Shadow is a film that fulfills generic expectations while simultaneously, inexplicably, seemingly defies them to create something wholly unique, or at the very least revolutionary in its ability to revise a genre. We saw this before with the widespread success of Ang Lee’s Crouching Tiger, Hidden Dragon; a subtitled film which saw unprecedented success with Western audiences. Fittingly, Crouching Tiger was surpassed by Zhang Yimou’s Hero as the most profitable foreign film to be released in
(much of this success owed
to Lee’s film paving the way, as well as Quentin Tarantino’s name attached as a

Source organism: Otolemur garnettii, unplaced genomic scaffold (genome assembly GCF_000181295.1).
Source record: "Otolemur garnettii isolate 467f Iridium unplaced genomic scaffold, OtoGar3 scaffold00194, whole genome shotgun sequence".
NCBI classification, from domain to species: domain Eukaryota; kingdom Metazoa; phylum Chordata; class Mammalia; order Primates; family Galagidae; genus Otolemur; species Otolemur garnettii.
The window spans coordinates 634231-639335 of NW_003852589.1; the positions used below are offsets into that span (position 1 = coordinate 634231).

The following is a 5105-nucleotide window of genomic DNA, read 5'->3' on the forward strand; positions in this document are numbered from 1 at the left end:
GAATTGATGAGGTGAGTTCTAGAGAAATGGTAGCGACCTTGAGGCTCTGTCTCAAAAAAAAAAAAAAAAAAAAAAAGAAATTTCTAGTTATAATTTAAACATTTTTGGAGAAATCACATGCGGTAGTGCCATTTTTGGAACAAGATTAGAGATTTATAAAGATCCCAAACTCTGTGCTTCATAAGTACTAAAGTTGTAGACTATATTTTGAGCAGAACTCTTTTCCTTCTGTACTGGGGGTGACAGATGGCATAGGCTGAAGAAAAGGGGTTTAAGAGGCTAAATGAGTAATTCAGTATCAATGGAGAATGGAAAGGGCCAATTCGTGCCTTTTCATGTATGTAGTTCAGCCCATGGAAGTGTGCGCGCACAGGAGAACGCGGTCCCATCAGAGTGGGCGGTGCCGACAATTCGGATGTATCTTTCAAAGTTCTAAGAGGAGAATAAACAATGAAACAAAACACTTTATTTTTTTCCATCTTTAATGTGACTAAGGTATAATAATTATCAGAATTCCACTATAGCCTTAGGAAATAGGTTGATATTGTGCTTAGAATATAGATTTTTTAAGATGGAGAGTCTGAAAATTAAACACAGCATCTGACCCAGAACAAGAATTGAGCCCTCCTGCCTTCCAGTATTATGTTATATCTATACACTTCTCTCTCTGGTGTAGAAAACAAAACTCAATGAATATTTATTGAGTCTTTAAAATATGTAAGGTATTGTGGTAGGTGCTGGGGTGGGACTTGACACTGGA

seal of quality). Yimou’s career has rarely since met the same cultural
response, though he has had varied success with the critics. Shadow seems to
mark a return for both. America
Following a tradition of blending the romantic genre narrative with icons and story devices from the science-fiction and fantasy genres (a trend that seems particularly prominent within Asian cinema in recent years), How Long Will I Love U is a refreshingly original idea, even if there remains a great deal of predictability/familiarity in its execution. In many ways, this has been the complaint about Danny Boyle’s Yesterday by critics, but the audience for romantic comedies is rarely one clamoring for creativity over the base enjoyments of the genre, and How Long Will I Love U makes certain not to sacrifice these expected elements, even if they counter the unpredictability of the science-fiction elements in the narrative.